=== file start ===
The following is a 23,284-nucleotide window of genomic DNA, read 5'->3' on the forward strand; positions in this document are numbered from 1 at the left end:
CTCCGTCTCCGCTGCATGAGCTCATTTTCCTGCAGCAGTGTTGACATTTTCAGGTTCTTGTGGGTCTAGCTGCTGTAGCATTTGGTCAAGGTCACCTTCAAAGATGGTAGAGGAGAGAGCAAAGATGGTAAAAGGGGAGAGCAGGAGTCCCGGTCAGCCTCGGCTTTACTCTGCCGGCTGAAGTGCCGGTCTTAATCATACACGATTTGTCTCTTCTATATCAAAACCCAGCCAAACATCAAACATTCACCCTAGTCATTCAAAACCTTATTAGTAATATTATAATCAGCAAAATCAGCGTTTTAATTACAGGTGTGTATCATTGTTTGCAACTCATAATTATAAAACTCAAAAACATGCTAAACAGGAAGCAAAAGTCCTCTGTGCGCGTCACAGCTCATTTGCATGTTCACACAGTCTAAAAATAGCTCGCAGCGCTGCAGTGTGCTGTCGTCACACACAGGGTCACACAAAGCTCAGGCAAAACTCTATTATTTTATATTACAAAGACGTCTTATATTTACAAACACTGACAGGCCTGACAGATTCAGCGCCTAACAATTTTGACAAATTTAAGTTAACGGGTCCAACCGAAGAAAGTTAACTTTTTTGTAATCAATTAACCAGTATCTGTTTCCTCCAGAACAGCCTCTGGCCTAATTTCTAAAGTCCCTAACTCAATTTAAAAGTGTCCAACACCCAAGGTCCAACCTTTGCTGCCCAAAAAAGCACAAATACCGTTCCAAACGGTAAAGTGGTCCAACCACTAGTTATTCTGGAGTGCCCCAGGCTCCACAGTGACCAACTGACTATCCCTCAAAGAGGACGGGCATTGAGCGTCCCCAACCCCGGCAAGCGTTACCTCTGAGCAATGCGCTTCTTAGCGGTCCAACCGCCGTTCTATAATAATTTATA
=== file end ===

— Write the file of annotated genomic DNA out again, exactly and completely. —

The following is a 23,284-nucleotide window of genomic DNA, read 5'->3' on the forward strand; positions in this document are numbered from 1 at the left end:
CTCCGTCTCCGCTGCATGAGCTCATTTTCCTGCAGCAGTGTTGACATTTTCAGGTTCTTGTGGGTCTAGCTGCTGTAGCATTTGGTCAAGGTCACCTTCAAAGATGGTAGAGGAGAGAGCAAAGATGGTAAAAGGGGAGAGCAGGAGTCCCGGTCAGCCTCGGCTTTACTCTGCCGGCTGAAGTGCCGGTCTTAATCATACACGATTTGTCTCTTCTATATCAAAACCCAGCCAAACATCAAACATTCACCCTAGTCATTCAAAACCTTATTAGTAATATTATAATCAGCAAAATCAGCGTTTTAATTACAGGTGTGTATCATTGTTTGCAACTCATAATTATAAAACTCAAAAACATGCTAAACAGGAAGCAAAAGTCCTCTGTGCGCGTCACAGCTCATTTGCATGTTCACACAGTCTAAAAATAGCTCGCAGCGCTGCAGTGTGCTGTCGTCACACACAGGGTCACACAAAGCTCAGGCAAAACTCTATTATTTTATATTACAAAGACGTCTTATATTTACAAACACTGACAGGCCTGACAGATTCAGCGCCTAACAATTTTGACAAATTTAAGTTAACGGGTCCAACCGAAGAAAGTTAACTTTTTTGTAATCAATTAACCAGTATCTGTTTCCTCCAGAACAGCCTCTGGCCTAATTTCTAAAGTCCCTAACTCAATTTAAAAGTGTCCAACACCCAAGGTCCAACCTTTGCTGCCCAAAAAAGCACAAATACCGTTCCAAACGGTAAAGTGGTCCAACCACTAGTTATTCTGGAGTGCCCCAGGCTCCACAGTGACCAACTGACTATCCCTCAAAGAGGACGGGCATTGAGCGTCCCCAACCCCGGCAAGCGTTACCTCTGAGCAATGCGCTTCTTAGCGGTCCAACCGCCGTTCTATAATAATTTATA